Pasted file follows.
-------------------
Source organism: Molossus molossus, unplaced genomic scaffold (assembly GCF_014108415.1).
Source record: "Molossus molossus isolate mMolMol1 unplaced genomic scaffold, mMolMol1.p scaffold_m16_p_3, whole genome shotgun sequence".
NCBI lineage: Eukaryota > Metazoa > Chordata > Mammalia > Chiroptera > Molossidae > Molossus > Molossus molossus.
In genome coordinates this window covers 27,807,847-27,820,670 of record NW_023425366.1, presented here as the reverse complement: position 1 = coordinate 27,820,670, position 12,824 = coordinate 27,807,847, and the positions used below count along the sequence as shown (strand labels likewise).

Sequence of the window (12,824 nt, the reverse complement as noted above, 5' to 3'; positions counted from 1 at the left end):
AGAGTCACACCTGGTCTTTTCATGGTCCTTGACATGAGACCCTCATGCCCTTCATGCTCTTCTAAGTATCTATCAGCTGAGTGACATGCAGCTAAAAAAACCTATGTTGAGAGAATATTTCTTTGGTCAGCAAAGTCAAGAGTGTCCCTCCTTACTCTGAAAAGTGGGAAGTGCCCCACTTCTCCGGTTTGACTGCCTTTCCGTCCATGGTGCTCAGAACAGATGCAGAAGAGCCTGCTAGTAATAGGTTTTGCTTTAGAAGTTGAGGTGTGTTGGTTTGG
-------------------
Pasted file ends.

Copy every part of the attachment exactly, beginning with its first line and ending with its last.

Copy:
Source organism: Molossus molossus, unplaced genomic scaffold (assembly GCF_014108415.1).
Source record: "Molossus molossus isolate mMolMol1 unplaced genomic scaffold, mMolMol1.p scaffold_m16_p_3, whole genome shotgun sequence".
NCBI lineage: Eukaryota > Metazoa > Chordata > Mammalia > Chiroptera > Molossidae > Molossus > Molossus molossus.
In genome coordinates this window covers 27,807,847-27,820,670 of record NW_023425366.1, presented here as the reverse complement: position 1 = coordinate 27,820,670, position 12,824 = coordinate 27,807,847, and the positions used below count along the sequence as shown (strand labels likewise).

Sequence of the window (12,824 nt, the reverse complement as noted above, 5' to 3'; positions counted from 1 at the left end):
AGAGTCACACCTGGTCTTTTCATGGTCCTTGACATGAGACCCTCATGCCCTTCATGCTCTTCTAAGTATCTATCAGCTGAGTGACATGCAGCTAAAAAAACCTATGTTGAGAGAATATTTCTTTGGTCAGCAAAGTCAAGAGTGTCCCTCCTTACTCTGAAAAGTGGGAAGTGCCCCACTTCTCCGGTTTGACTGCCTTTCCGTCCATGGTGCTCAGAACAGATGCAGAAGAGCCTGCTAGTAATAGGTTTTGCTTTAGAAGTTGAGGTGTGTTGGTTTGG